• Resources aiding research include Freer and Sackler archival materials, relevant past publications available in their entirety, a comprehensive bibliography, and links to on-line assets like the Google Cultural Institute 

The 250 detailed entries in the first volume are joined by four essays on the history of the collection, scientific studies and a survey of archaeological work on the Neolithic Liangzhu culture in China by its leading excavator. Each entry also includes links to related objects in the Freer and Sackler collection and elsewhere as well as associated documentation such as purchase records and other archival materials. This digital approach offers numerous advantages, including an almost limitless capacity for images and content that ranges from historiographic to archaeological. 

The next volume in this series, scheduled for release in fall 2017, is dedicated to jades of the early Bronze Age, chiefly the Shang dynasty (ca. 1600-1050 B.C.). "Jades for Life and Death" has been generously supported by the E. Rhodes and Leona B. Carpenter Foundation. Additional funding has been provided by the Leon Levy Foundation.

1

Head ornament, China, late Neolithic period, Liangzhu culture, ca. 3300-2250 BCE. Jade (nephrite). Gift of Charles Lang Freer F1916.511© 2016 Smithsonian Institution 

2

Since the earliest of times, jade was treasured as a material of status in China. This rare and beautifully colored stone was transformed into bracelets, pendants, head ornaments, and other forms of jewelry. Some of the examples found in Liangzhu culture tombs must have played a ritual function, for many pieces bear a mask motif that is also commonly found on objects surely created for burial rites. Craftsmen meticulously ground away the surface surrounding the masks to emphasize the large eyes and oblong mouth in relief.

1

Cong, China, late Neolithic period and Shang dynasty, ca. 3300-1050 BCE. Jade (nephrite). Gifts of Charles Lang Freer© 2016 Smithsonian Institution

 

1

 Bi, China, late Neolithic period, Liangzhu culture, ca. 3300-2250 BCE. Jade (nephrite). Gifts of Charles Lang Freer. © 2016 Smithsonian Institution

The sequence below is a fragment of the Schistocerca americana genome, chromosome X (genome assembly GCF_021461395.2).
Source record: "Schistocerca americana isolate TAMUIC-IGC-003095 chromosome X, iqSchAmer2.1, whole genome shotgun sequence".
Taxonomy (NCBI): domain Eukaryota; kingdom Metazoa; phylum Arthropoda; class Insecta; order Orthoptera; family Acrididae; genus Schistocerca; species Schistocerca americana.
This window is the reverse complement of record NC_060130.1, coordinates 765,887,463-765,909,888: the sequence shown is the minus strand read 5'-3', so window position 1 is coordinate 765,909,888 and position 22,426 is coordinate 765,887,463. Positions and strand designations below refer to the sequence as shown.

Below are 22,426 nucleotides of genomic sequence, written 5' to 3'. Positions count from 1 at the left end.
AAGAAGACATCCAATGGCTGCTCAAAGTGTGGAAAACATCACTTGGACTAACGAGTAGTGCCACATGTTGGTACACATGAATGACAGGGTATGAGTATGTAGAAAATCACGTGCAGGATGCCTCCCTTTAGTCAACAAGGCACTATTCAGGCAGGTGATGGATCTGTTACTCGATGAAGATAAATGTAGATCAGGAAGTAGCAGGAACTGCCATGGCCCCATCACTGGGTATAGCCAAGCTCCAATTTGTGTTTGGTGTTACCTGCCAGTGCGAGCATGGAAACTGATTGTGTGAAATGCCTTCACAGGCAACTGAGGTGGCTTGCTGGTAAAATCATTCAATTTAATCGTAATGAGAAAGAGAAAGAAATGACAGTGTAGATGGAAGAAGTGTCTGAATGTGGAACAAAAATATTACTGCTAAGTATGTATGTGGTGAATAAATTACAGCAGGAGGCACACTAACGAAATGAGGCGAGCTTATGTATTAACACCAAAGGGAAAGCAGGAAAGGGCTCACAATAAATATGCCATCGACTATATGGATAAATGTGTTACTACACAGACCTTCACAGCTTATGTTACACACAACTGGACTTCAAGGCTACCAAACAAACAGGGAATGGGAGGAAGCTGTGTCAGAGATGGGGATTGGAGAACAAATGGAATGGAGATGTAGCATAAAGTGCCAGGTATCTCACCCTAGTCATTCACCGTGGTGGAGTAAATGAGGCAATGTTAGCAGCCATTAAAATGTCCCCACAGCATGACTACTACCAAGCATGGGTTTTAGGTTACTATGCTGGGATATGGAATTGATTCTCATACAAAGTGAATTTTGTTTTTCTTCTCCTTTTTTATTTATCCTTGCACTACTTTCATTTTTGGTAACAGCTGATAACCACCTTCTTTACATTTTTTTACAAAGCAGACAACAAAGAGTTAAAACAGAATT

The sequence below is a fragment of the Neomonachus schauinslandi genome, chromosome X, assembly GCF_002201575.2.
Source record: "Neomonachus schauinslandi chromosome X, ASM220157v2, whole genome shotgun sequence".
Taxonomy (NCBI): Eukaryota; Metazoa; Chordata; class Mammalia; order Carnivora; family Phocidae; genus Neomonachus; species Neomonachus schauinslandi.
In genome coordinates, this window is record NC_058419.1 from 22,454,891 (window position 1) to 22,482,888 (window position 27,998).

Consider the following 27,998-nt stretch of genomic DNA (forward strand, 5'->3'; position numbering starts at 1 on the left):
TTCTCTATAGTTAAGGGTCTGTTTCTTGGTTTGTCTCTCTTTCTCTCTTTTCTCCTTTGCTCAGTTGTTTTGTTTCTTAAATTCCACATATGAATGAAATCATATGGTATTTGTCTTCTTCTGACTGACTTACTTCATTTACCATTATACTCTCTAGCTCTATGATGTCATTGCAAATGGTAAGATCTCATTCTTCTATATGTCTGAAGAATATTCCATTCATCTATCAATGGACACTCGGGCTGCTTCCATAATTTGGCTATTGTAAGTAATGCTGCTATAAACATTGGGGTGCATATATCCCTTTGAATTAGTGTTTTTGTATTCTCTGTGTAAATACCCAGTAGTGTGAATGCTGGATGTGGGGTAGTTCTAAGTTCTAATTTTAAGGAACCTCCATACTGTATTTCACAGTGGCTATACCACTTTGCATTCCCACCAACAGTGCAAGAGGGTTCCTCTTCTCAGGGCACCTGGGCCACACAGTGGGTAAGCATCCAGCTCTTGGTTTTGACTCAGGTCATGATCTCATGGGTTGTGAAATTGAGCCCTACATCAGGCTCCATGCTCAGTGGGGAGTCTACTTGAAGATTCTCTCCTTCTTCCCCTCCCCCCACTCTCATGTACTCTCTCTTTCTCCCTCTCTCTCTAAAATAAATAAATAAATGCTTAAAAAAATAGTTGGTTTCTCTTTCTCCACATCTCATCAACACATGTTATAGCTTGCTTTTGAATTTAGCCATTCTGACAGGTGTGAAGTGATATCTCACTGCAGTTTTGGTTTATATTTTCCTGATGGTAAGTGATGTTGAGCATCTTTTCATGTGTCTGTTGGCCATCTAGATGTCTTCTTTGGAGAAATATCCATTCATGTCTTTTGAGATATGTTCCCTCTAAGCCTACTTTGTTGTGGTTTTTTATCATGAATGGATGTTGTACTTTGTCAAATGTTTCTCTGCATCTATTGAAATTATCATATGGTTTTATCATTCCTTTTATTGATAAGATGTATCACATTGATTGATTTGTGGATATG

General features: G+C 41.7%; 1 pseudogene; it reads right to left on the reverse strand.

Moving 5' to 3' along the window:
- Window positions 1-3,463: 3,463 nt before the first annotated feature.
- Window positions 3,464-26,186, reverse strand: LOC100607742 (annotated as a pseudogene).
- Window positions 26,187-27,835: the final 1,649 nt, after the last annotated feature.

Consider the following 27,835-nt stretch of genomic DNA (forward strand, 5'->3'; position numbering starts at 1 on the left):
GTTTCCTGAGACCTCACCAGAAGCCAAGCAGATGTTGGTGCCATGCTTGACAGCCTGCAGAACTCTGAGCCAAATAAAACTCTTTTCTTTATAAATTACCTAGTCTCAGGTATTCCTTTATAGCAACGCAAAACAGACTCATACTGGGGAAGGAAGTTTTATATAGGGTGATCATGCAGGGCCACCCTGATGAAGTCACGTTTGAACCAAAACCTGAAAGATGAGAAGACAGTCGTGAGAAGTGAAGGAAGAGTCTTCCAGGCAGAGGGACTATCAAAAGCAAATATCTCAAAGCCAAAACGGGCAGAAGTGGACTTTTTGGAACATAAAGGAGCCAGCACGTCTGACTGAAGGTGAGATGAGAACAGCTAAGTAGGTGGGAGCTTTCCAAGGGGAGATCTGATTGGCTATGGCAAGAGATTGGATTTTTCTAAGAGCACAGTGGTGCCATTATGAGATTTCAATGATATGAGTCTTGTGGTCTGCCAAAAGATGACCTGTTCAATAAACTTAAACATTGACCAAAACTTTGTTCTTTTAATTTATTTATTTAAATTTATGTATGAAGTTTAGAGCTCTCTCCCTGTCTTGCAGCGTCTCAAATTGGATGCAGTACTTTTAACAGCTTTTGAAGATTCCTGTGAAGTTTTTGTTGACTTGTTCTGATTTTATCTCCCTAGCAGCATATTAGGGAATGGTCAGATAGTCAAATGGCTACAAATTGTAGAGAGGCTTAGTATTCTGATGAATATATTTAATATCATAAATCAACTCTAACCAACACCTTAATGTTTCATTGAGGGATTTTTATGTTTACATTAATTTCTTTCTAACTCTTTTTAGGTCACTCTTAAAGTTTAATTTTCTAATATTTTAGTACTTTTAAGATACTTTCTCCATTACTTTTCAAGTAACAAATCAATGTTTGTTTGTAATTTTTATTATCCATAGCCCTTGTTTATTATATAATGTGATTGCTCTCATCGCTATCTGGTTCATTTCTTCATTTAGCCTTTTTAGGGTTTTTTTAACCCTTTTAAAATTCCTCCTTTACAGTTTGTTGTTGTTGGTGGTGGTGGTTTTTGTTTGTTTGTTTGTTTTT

2

Although the circular shape of these bi resemble earlier jade pendants, their sheer size and weight make them impossible to wear. Such disks most likely held a ritual significance since thousands of them have been found at Liangzhu burial sites. The ones fashioned from finer jade and smoothed to a lustrous polish were typically placed nearest the deceased's body, while those of lesser-quality stone and with unfinished surfaces were often arranged in short stacks below the feet.Cong were sometimes arranged in a circle around the body, and ceremonial axes made of jade were interred with the deceased. 

Right: Excavation of a burial site in northern China, late 1970s. 

The finest Liangzhu bi (pronounced bee) were crafted from dark, even-grained nephrite. They were meticulously shaped with a circular edge and a central hole, signs of great patience and skilled workmanship. Perhaps more interesting are the imperfectly shaped disks. Some still retain evidence of the jade boulder's rough edges. Others preserve traces of tool marks, such as the shallow cuts that resulted from string saws methodically rubbing back and forth across the flat stone surface thousands of years ago. 

1

Ceremonial Harvesting Blade, China, late Neolithic period, Longshan culture, ca. 2000-1700 BCE. Jade (nephrite). Gift of Charles Lang Freer F1918.1.1© 2016 Smithsonian Institution